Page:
Amazon.com: Customer Reviews: Statins: Miraculous or Misguided?
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on May 19, 2013
The author appears to discuss much of the information by reflecting both sides of the story. So far so good. However in the critical section about the benefits of statins, he makes statements that are easily disproven. He states:" Statins are largely responsible for cutting American's death rate from heart disease by 50%....between 1980 and 2000..." Later he states that:" American's diet did not become more healthful during this time...." Later in the book he shows a graph which indicates that statin use was minuscule for the period 1988-1994 for men and women aged 45-64 with no data for older groups.

The facts do not support his claim at all. Cigarette smoking (a proven factor in heart disease) peaked in America around 1962 and heart disease dropped continuously as smoking was reduced, albeit with a time lag. So the trend of decreasing heart disease was in place long before statins became fashionable in the 1990's. Further he claims that the statins were responsible for the drop in the 1980's when, by his own figures, statins were not widely used. If you peruse the statistics of the Department for agriculture "Nutrient components of the US food supply, 1909-1999" (available from Amazon) you will notice that the diet of Americans became dramatically more healthful from 1970-79 to 1990-99. Food content of carbs and fiber increased, saturated fat and cholesterol decreased and large increases were noted for content of iron, vitamin E, carotenes, vitamins B2, B3 and B9. (B12 decreased). These figures understate the improvement as nutrient supplements became ubiquitous. Even though more calories were consumed, which may well become a problem in the future, the food quality has improved, partially due to food fortification. Further he gives no credit to many other factors such as ever improving emergency treatments of heart attacks.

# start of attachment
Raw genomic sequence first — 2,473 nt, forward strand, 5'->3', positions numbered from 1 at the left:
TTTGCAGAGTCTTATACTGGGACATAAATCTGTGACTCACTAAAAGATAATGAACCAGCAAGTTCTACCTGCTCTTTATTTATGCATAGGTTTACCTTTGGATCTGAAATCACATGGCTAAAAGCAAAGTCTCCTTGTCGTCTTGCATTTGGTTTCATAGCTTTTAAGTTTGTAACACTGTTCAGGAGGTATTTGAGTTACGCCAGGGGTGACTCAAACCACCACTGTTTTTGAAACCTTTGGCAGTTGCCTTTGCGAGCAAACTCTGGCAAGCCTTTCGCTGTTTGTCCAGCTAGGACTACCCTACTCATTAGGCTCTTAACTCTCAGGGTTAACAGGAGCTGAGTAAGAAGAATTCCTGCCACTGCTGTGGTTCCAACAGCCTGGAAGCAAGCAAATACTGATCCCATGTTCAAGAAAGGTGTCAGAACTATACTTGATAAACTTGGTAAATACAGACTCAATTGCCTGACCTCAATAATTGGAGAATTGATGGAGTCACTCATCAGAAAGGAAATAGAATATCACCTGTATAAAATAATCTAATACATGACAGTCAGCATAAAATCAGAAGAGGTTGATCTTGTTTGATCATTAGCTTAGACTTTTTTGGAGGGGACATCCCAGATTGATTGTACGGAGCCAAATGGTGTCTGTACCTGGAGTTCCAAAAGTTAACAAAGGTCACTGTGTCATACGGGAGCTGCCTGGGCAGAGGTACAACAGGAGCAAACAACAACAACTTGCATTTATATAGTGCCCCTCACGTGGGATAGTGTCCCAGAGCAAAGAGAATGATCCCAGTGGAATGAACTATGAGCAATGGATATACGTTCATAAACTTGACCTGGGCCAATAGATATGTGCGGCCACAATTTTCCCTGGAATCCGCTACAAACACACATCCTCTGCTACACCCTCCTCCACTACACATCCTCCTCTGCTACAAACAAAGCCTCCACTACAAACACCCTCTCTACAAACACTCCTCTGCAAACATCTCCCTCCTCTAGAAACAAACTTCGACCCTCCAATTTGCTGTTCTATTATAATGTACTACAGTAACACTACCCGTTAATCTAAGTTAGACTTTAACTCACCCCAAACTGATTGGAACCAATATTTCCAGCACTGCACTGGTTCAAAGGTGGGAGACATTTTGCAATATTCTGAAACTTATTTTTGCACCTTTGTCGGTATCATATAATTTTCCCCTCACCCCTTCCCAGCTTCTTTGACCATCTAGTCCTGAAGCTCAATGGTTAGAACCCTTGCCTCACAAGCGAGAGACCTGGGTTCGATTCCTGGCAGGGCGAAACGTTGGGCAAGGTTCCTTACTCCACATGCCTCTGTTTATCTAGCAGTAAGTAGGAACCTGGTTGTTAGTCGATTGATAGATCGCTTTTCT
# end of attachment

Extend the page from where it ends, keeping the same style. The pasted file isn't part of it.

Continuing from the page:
On the end of the book you are no wiser about whether you personally should take statins, but the exaggerated claim above may convince you that statins are a miracle indeed.
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on May 17, 2014
This book is based on outdated information that can readily shown be be incorrect. He is still buying the big fat lie that saturated animal fats increase cholesterol and that cholesterol caused CVD. It does have some slight virtue as it warns of some of the many terrible side effects of statins. However he is clearly biased in favor of statins for the masses, whereas current research shows that they have only a very limited and short term effective use. Long term they are simply not effective for either primary or secondary CVD prevention and increase rather than decrease long term morbidity and mortality.

Reads well though.
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on October 24, 2014
Anyone trying to sort out what’s true about the cholesterol-lowering drugs called statins is getting involved in a very confusing and complicated task. Some writers call these drugs, such as Lipitor, close to “miraculous”--almost wanting to put them in the water supply for everyone’s benefit. Others see them as “misguided,” and would prefer a more natural approach that doesn't involve a lifetime of taking a pill with who-knows-what adverse side effects.

This book is a balanced guide to sorting out our options. The author fairly lays out the case for each side. He shows us in clear and simple terms just what statins are and how statins work to control the levels of cholesterol in our body.

Some doctors dismiss the use of statins as they are currently prescribed. The author tells us why. Some countries have similar cholesterol levels to ours...but very different heart disease rates. Why would that be? When 25% of Americans 45 and older are on a drug to control a condition that hardly occurs in some parts of the world, we have to ask: If having high cholesterol is, for the most part, a lifestyle-induced problem, wouldn't it be healthier to focus on a lifestyle-centered solution? Who is really behind the push to get even more of the population on board? (Hint: Who would profit financially?)